Ole Larson's Folks

Early, Early Americans

The Pilgrim Connection

This line of ancestors leads to my maternal grandfather, Dan Myers.  Exploring for the first time the pedigree of Helen Colby Myers, Dan’s mother, it turned out that the Colby line (along with lines of several of their spouses) goes straight back to Massachusetts in the early 1600’s; that is, the first decades after the Mayflower. The Mayflower itself landed in 1620; I did not find any of these ancestors on that famous passenger list (numerous other ships soon followed), but at least eight of them were born in Massachusetts colony during the next 30 years. Several branches can be traced back to England, one of them (anecdotally, at least) to Medieval European royalty.

The most prominent of my “post-Pilgrim” ancestors is Anthony Colby.

He came from England in 1630 on a ship of the “Winthrop fleet.”  He and hiswife Susanna (Haddon?) settled in Salem, Mass. in that year. Later in life, he bought a large house in Amesbury, Mass, from Thomas Macy, the town’s first clerk. Macy was run out of town by his fellow Puritans, after he gave shelter in a storm to a family of Quakers, an incident commemorated fictionally in a poem by Robert Greenleaf Whittier, titled “The Exiles.” The house is now a private museum, open only by arrangement. Click here to visit the house’s own website.

Colby house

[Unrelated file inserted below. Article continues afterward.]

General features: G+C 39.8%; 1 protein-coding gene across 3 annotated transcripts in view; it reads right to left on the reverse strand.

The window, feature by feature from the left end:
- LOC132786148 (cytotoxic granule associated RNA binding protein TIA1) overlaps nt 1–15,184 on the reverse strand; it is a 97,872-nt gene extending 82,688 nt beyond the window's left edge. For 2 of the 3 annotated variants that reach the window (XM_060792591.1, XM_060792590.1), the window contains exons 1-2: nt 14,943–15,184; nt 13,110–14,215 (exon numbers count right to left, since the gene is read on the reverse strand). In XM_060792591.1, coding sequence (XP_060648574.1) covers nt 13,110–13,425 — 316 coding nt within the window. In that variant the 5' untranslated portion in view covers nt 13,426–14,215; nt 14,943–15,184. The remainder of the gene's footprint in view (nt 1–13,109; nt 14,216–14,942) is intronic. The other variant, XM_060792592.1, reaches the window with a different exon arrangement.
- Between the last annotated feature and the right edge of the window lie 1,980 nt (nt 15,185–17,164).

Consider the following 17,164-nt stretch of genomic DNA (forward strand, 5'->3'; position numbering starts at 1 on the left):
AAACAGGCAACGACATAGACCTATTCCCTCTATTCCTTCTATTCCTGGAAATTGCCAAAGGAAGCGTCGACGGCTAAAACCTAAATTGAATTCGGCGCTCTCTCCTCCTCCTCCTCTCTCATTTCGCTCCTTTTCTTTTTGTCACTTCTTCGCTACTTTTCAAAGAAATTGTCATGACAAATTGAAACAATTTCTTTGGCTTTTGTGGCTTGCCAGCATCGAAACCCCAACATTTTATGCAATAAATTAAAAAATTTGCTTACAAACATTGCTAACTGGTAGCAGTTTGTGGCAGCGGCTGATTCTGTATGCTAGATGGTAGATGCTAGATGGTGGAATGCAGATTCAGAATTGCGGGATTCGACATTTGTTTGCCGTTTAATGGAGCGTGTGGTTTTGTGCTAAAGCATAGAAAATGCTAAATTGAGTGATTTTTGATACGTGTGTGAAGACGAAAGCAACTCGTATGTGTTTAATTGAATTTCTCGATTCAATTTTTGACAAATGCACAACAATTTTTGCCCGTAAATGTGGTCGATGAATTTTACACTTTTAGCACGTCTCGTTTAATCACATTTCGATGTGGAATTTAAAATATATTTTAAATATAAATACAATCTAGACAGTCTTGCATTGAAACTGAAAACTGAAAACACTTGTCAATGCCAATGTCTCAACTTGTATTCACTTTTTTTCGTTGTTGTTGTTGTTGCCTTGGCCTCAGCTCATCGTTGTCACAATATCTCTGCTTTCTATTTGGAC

Anthony Colby’s house in Amesbury, Mass.

Colby_House_Sign

Colby_House_Sign

Including Colby’s son John, there were eight ancestors of Helen Colby Myers born in New England during the first 35 years of European settlement:

John Colby (Helen’s 5th great-grandfather) b. 8 Sept. 1633, Boston. Son of Anthony Colby and Susanna.

Frances Hoyt (5th great-grandmother) b. 1636 in Salisbury, Mass. Parents John Hoyt and Frances Jewell both came from England. Married John Colby.

William Eldridge, alt. Eldred (5th g. grandfather) b. 4 Sept. 1627, Yarmouth, Mass. Parents Thomas Eldred and Anne Watson both came from England.

Anne Lumpkin (5th g. grandmother) b. 1631, Yarmouth, Mass. Parents William Lumpkin and Thomasin (Constable?) both came from England. Parents apparently returned to England eventually. Married William Eldridge.

Mary Rowell (4th g. grandmother) b. 3 Jan 1649 in Salisbury, Mass. Parents Valentine Rowell and Joanna Pinder came from England and were married in Mass. Colony. After a “morals offense,” Mary Rowell married Thomas Frame, who had earlier come from England as an indentured servant.

John Folsom (4th g. grandfather) b. 3 Oct. 1641 in Hingham, Plymouth, Mass. Parents John Folsom and Mary Gilman both came from England.